Pain was statistically significantly less with valaciclovir compared to acyclovir at time points between one and 112 days: one to 10 days (RR 0.92, 95% CI 0.88 to 0.97; three RCTs) and 61 to 112 days (RR 0.79, 95% CI 0.63 to 0.98; two RCTs). There was no evidence of statistical heterogeneity. NNT ranged from three to 17. The difference was not statistically significant between 113 and 170 days.

Pain was statistically significantly less in patients who received famciclovir compared to acyclovir at 28 to 30 days (RR 0.54, 95% CI 0.43 to 0.68; two RCTs; NNT=three). There was no evidence of statistical heterogeneity. There were no statistically significant differences between famciclovir and acyclovir in adverse events or lesion healing (three RCTs).

There were no statistically significant differences between valaciclovir or famciclovir versus acyclovir at any doses or time points in loss of vesicles, cessation of new lesions, full crusting or loss of crusts and adverse effects.

Results from dose response or single trials were reported in the review.

Authors' conclusions

Valaciclovir and famciclovir showed greater reduction in pain compared to acyclovir in patients with shingles. Safety profiles were comparable.

CRD commentary

The review question and inclusion criteria were stated clearly. There was a comprehensive search of the literature with no publication or language restrictions, which reduced potential for bias. Study selection was performed in duplicate; it was unclear whether this was also true for data extraction and quality assessment so reviewer error and bias could not be ruled out. Appropriate quality assessment scores were used and overall the quality was deemed to be good.

There was no evidence of statistical heterogeneity and studies were pooled using appropriate methods. Only a small number of studies were combined and these had small sample sizes. The magnitude of effect was small for some outcomes.

The authors’ conclusions reflect the evidence but should be considered tentative as there was some potential for bias in the review and the evidence base was small.

Implications of the review for practice and research

Practice: The authors stated that valaciclovir and famciclovir should be the treatments of choice in the management of shingles.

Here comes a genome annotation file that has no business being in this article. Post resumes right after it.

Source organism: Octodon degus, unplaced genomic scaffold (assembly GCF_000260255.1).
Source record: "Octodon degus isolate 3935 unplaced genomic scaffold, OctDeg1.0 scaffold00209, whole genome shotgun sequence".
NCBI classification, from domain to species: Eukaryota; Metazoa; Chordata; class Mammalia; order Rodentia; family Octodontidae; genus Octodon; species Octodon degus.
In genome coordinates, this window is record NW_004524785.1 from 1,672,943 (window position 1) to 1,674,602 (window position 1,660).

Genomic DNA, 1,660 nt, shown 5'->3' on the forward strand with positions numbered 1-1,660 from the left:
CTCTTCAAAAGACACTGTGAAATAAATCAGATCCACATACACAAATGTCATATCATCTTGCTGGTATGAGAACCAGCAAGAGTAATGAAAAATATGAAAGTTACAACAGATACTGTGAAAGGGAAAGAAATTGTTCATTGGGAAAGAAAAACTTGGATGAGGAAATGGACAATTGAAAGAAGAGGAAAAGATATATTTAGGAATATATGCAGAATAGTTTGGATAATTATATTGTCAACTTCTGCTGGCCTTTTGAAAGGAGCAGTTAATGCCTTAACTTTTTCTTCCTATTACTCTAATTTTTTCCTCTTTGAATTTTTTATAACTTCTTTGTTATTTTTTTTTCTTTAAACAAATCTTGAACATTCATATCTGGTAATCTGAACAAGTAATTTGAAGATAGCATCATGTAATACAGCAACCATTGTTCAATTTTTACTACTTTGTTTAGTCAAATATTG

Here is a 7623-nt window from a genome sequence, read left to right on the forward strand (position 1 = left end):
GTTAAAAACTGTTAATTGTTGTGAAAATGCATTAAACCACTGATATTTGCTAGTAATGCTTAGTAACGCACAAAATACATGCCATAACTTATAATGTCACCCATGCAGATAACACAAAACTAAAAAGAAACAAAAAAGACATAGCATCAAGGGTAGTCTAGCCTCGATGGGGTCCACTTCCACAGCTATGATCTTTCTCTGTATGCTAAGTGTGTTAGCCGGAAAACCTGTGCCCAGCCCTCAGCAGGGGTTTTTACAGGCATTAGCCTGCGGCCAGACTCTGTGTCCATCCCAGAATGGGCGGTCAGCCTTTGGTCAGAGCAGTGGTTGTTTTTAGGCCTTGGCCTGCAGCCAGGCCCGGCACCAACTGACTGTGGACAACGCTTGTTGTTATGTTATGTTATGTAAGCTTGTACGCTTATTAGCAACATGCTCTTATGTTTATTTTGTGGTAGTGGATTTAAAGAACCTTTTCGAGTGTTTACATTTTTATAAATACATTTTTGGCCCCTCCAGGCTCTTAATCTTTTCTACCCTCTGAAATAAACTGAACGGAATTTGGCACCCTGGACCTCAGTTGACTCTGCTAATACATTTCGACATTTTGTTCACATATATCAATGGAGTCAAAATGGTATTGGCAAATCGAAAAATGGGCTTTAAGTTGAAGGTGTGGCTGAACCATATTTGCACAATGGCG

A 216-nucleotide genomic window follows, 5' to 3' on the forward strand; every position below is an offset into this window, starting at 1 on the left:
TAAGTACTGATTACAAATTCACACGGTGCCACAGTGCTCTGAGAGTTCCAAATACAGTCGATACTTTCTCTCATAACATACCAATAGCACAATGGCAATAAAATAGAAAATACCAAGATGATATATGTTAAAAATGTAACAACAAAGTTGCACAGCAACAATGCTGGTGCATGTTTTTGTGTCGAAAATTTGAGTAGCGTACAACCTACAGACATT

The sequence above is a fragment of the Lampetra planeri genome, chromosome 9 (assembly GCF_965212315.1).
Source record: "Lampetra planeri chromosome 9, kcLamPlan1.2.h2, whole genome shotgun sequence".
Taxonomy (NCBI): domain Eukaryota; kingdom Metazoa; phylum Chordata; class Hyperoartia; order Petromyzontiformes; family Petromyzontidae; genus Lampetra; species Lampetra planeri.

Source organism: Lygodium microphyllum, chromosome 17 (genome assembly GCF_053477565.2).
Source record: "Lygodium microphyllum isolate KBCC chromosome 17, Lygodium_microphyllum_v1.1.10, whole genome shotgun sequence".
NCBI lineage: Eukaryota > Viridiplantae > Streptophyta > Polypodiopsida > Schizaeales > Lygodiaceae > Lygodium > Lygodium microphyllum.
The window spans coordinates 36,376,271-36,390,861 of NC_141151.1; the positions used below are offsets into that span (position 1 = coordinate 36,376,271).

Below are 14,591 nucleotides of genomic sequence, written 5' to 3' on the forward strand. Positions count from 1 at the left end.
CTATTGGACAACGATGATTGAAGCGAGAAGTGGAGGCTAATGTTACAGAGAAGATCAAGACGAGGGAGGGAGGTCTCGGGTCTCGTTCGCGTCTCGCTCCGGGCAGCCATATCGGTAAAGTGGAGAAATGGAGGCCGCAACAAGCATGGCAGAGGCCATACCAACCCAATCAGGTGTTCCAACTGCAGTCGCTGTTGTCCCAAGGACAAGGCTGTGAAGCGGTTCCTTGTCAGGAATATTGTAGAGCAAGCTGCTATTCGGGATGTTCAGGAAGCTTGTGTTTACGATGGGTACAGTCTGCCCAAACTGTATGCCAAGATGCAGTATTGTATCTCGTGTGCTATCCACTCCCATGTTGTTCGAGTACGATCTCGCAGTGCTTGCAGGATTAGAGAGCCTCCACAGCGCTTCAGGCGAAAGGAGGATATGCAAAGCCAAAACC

Research: The authors stated that further research was needed, particularly to assess the pharmacological differences between drugs and to identify the optimal dose of famciclovir. Further studies were needed to compare famciclovir versus acyclovir beyond 30 days, particularly in patients with ocular shingles.

Funding

None.

Bibliographic details

McDonald EM, De Kock J, Ram FS. Antivirals for management of herpes zoster including ophthalmicus: a systematic review of high-quality randomized controlled trials. Antiviral Therapy 2012; 17(2): 255-264. [PubMed: 22300753]

Indexing Status

Subject indexing assigned by NLM

MeSH

2-Aminopurine /administration & dosage /adverse effects /analogs & derivatives /therapeutic use; Acyclovir /administration & dosage /adverse effects /analogs & derivatives /therapeutic use; Antiviral Agents /administration & dosage /adverse effects /therapeutic use; Bromodeoxyuridine /administration & dosage /adverse effects /analogs & derivatives /therapeutic use; Herpes Zoster /drug therapy; Herpesvirus 3, Human /drug effects /pathogenicity; Humans; Pain Management /methods; Randomized Controlled Trials as Topic; Valine /administration & dosage /adverse effects /analogs & derivatives /therapeutic use

AccessionNumber

12012023525

Database entry date

30/11/2012

Record Status

This is a critical abstract of a systematic review that meets the criteria for inclusion on DARE. Each critical abstract contains a brief summary of the review methods, results and conclusions followed by a detailed critical assessment on the reliability of the review and the conclusions drawn.

CRD has determined that this article meets the DARE scientific quality criteria for a systematic review.

Copyright © 2014 University of York.

PMID: 22300753